University of New Mexico Universal quantum walks driven by local Hamiltonians That quantum walks can be made universal for quantum computation has been known for over twenty years. Previous constructions required Hamiltonians to act on everdistantly separated systems as the computation size grew. In this talk, I describe how to achieve quantum walk universality using a Hamiltonian that acts on nearestneighbor spins in one dimension. This opens up the possibility of a new kind of "controlfree" quantum computing architecture. To run an algorithm in this architecture, one prepares the initial state of the spin system so that it describes the program of interest and the data on which it is to act, waits for the quantum walk to apply the program to the data, and then measures the data to get an answer. A corollary of this quantum walk construction is that there is no efficient classical algorithm for simulating generic spin chain dynamics in one dimension if the state space of each spin is eight or greater. Based on joint work with Brad Chase in arXiv:0802.1207. (**PLEASE NOTE NONSTANDARD DATE) 
2008 Fri Jul 11 11:10 a.m Stewart Library 
Geir Ove Myhr,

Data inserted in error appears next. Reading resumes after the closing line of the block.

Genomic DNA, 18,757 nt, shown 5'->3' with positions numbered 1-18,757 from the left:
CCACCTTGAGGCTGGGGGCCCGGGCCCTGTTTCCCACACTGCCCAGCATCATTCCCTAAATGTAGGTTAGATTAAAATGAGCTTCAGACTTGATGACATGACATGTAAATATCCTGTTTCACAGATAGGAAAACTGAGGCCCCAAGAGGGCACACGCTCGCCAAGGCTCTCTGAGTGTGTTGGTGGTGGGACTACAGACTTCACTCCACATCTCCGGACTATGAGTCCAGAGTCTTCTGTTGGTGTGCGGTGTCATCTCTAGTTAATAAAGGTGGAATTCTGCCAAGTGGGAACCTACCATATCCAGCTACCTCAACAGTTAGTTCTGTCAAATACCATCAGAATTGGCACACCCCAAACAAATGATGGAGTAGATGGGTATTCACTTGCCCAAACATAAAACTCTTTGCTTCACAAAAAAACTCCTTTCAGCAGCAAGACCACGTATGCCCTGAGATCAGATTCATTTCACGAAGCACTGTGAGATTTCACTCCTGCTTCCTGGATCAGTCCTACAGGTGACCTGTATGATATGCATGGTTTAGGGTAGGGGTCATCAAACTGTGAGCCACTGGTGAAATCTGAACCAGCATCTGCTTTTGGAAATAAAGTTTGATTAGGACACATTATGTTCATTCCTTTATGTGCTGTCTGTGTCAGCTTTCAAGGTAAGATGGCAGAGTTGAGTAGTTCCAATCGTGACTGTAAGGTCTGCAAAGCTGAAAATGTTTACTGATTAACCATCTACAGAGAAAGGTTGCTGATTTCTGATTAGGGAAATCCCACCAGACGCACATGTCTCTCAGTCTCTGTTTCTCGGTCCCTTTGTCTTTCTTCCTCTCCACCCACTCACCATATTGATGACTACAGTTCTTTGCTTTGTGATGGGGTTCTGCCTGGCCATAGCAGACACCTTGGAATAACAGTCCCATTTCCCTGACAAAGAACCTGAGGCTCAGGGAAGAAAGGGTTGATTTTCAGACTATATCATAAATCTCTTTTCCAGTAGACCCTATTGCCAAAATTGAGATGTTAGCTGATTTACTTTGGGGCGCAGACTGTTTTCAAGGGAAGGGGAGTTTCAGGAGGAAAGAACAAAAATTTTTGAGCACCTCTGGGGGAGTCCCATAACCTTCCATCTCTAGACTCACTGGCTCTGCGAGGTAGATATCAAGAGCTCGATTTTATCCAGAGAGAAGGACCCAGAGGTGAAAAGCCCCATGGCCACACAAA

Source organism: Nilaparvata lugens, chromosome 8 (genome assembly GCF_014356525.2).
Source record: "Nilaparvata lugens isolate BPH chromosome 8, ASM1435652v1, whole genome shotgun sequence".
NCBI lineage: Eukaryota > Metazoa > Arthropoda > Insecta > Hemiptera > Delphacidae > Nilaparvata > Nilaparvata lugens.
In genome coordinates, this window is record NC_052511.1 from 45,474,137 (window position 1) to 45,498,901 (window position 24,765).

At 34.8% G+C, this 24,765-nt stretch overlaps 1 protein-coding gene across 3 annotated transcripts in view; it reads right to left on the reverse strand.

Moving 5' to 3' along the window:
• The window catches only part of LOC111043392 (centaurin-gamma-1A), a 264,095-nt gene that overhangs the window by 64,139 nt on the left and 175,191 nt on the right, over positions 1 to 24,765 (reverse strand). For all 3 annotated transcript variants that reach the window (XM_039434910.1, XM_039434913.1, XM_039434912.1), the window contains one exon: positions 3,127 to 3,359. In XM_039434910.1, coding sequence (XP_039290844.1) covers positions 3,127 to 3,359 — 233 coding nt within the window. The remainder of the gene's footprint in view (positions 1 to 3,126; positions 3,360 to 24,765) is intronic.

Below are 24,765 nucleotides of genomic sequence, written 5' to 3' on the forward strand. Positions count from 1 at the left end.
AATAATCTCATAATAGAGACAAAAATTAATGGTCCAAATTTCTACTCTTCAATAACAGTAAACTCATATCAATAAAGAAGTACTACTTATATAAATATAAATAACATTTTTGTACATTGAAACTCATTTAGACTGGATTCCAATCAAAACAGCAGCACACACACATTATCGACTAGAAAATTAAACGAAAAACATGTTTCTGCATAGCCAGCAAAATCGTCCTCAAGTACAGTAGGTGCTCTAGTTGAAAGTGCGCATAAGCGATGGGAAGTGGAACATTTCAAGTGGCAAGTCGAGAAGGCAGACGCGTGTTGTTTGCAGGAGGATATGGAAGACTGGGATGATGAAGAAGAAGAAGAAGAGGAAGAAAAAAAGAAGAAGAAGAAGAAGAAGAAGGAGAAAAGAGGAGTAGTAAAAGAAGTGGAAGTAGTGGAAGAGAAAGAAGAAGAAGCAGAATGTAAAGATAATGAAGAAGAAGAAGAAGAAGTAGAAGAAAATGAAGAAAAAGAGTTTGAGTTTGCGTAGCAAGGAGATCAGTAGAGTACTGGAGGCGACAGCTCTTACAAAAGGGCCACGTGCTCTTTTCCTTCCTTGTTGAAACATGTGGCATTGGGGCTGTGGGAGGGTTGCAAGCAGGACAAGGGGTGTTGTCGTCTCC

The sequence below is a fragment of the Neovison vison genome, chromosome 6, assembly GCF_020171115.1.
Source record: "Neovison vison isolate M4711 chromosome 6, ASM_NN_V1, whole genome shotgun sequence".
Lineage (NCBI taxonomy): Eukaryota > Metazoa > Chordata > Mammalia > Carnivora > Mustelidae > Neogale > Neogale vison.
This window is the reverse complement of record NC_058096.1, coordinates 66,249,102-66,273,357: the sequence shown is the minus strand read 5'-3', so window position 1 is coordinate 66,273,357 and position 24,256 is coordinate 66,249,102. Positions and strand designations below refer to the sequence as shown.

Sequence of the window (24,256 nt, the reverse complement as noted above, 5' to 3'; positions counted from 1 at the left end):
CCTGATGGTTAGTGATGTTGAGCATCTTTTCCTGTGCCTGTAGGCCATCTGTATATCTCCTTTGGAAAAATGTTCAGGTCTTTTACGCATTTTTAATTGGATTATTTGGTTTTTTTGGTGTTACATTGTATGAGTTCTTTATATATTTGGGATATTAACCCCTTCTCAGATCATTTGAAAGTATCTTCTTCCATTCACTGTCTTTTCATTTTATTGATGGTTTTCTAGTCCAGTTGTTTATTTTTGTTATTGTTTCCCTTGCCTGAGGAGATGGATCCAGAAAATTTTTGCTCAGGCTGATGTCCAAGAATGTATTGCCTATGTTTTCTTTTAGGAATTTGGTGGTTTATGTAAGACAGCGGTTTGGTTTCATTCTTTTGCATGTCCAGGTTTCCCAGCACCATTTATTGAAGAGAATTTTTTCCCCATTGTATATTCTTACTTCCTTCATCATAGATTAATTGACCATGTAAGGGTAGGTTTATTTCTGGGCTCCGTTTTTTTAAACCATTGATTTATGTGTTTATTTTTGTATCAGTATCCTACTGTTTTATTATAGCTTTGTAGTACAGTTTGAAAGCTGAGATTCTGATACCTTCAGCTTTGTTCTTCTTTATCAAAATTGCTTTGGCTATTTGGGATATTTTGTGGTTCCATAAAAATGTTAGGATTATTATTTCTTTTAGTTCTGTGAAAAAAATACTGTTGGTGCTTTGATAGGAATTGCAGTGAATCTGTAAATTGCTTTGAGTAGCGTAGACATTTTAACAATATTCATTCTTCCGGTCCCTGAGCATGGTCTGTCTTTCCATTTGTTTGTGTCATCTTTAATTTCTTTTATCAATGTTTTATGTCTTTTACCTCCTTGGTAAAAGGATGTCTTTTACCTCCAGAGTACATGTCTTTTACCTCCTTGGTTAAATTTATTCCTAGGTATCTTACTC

Institute for Quantum Computing, University of Waterloo Symmetric extension and quantum key distribution I will talk about how to characterize states with a symmetric extension and why symmetric extensions are relevant to quantum key distribution, both with oneway and twoway postprocessing. A bipartite state shared between Alice and Bob is said to have a symmetric extension if it can be extended to a triparite state, such that the third party has a part of the state equivalent to Bob's. For the case when Alice and Bob each holds a qubit, the characterization simplifies tremendously, and I present a conjectured simple formula which we have proven in special cases. In higher dimension the characterization is necessarily more complicated, but we can still get necessary conditions. For quantum key distribution with oneway postprocessing the implication of a symmetric extension is immediate: such a state is not useful. By using twoway procedures in the postprocessing we can break symmetric extensions. Still, a given twoway procedure can be tested to see for which states symmetric extension is actually broken. For example the failure of Gottesman and Lo's twoway procedure to distill key when the the QBER is above 20% and 27,6% for the BB84 protocol and 6state protocol, can be explained by a failure to break a symmetric extension.